David Jones, artist and poet (1895-1974) begins his PREFACE TO THE ANATHEMATA :

'I have made a heap of all that I could find.' (1) So wrote Nennius, or whoever composed the introductory matter to Historia Brittonum. He speaks of an 'inward wound' which was caused by the fear that certain things dear to him 'should be like smoke dissipated'. Further, he says, 'not trusting my own learning, which is none at all, but partly from writings and monuments of the ancient inhabitants of Britain, partly from the annals of the Romans and the chronicles of the sacred fathers, Isidore, Hieronymous, Prosper, Eusebius and from the histories of the Scots and Saxons although our enemies . . . I have lispingly put together this . . . about past transactions, that [this material] might not be trodden under foot'. (2)

(1) The actual words are coacervavi omne quod inveni, and occur in Prologue 2 to the Historia.
(2) Quoted from the translation of Prologue 1. See The Works of Gildas and Nennius, J.A.Giles, London 1841.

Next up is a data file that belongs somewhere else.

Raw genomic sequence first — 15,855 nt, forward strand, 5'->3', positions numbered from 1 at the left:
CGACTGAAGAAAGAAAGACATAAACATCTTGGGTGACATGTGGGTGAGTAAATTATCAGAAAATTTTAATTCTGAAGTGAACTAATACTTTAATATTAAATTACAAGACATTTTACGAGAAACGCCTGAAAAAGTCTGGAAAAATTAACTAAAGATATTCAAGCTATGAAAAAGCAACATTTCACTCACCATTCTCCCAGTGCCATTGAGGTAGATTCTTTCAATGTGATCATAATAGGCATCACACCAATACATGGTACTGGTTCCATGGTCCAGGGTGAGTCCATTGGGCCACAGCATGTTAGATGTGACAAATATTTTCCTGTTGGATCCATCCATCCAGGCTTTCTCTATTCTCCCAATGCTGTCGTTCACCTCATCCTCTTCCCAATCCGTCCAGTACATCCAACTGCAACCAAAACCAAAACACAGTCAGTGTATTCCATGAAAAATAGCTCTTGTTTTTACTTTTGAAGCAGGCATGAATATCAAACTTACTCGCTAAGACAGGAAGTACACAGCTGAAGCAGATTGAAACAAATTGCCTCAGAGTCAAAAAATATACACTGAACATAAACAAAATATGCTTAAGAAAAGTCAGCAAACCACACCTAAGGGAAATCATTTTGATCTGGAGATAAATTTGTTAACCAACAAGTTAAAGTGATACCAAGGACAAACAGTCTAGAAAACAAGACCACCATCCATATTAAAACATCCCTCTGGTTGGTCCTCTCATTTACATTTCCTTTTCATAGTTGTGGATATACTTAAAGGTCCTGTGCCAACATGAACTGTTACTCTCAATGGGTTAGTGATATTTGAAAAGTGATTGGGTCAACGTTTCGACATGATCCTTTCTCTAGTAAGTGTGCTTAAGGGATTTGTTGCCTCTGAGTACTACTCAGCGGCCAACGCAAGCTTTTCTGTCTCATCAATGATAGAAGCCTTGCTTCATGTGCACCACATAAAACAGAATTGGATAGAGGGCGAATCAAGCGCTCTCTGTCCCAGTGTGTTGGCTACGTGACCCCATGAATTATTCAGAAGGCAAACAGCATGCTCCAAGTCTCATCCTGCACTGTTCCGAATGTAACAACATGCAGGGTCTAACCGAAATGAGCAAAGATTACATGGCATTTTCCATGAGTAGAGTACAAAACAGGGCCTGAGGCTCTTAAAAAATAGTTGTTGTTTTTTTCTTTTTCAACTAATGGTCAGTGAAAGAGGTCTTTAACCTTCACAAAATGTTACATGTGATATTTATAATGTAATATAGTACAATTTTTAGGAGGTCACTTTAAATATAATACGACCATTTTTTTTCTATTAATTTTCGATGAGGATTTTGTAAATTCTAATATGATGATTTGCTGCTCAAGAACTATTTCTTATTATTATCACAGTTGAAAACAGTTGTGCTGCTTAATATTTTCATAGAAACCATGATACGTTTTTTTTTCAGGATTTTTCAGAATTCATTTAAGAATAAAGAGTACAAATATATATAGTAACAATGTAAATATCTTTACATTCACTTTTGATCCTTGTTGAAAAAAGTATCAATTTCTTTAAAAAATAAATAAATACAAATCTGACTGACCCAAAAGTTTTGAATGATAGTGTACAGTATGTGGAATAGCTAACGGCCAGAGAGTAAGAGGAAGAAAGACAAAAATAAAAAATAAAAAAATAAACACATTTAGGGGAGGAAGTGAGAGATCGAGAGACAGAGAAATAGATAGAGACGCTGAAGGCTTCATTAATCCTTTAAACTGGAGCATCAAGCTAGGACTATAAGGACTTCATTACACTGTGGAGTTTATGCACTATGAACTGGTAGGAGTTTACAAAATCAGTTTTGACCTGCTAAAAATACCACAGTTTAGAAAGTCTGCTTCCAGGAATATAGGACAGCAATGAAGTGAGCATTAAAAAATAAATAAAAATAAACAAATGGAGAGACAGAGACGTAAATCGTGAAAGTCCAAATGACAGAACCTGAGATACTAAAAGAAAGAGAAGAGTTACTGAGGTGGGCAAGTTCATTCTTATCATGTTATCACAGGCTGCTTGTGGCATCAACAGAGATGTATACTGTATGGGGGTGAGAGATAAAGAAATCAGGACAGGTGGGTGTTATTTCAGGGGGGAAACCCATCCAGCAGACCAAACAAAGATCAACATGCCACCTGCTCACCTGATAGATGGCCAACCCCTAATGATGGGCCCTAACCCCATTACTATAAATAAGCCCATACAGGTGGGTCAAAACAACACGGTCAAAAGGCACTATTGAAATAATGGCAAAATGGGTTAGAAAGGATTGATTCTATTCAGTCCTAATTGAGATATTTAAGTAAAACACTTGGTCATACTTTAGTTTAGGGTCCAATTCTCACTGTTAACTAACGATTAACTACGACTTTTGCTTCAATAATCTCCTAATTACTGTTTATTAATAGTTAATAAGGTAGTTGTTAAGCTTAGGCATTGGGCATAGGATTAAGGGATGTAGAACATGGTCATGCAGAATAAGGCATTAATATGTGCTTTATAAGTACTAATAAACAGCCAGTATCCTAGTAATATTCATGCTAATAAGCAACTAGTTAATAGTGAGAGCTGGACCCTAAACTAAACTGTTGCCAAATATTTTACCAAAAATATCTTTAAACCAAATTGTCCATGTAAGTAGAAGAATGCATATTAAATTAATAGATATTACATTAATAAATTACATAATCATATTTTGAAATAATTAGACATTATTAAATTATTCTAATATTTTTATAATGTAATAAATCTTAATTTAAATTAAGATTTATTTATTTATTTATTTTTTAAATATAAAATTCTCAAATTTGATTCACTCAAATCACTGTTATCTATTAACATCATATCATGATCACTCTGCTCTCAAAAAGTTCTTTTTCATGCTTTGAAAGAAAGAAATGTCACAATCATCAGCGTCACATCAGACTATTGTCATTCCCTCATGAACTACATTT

10 March 2017

Let Us Forget

email to FIAPCE from NGV  
10 MAR – 27 AUG 17

In every form of art, you really want the experience of the images to transcend the medium, for the medium to disappear into the greater experience of viewing the work. So that you forget you are looking at a painting, or a photograph.

- Bill Henson

response from FIAPCE  

 Photograph by John B. Turner : Dr Isobel Crombie, Snr Curator
 of Photography, National Gallery of Victoria, Melbourne, 
 discussed a photograph by Bill Henson at the Auckland Art 
 Gallery's Art Lounge, Lorne Street, Auckland CBD, 
 14 June 2009.jpg

A Person Looks At A Work Of Art/
someone looks at something...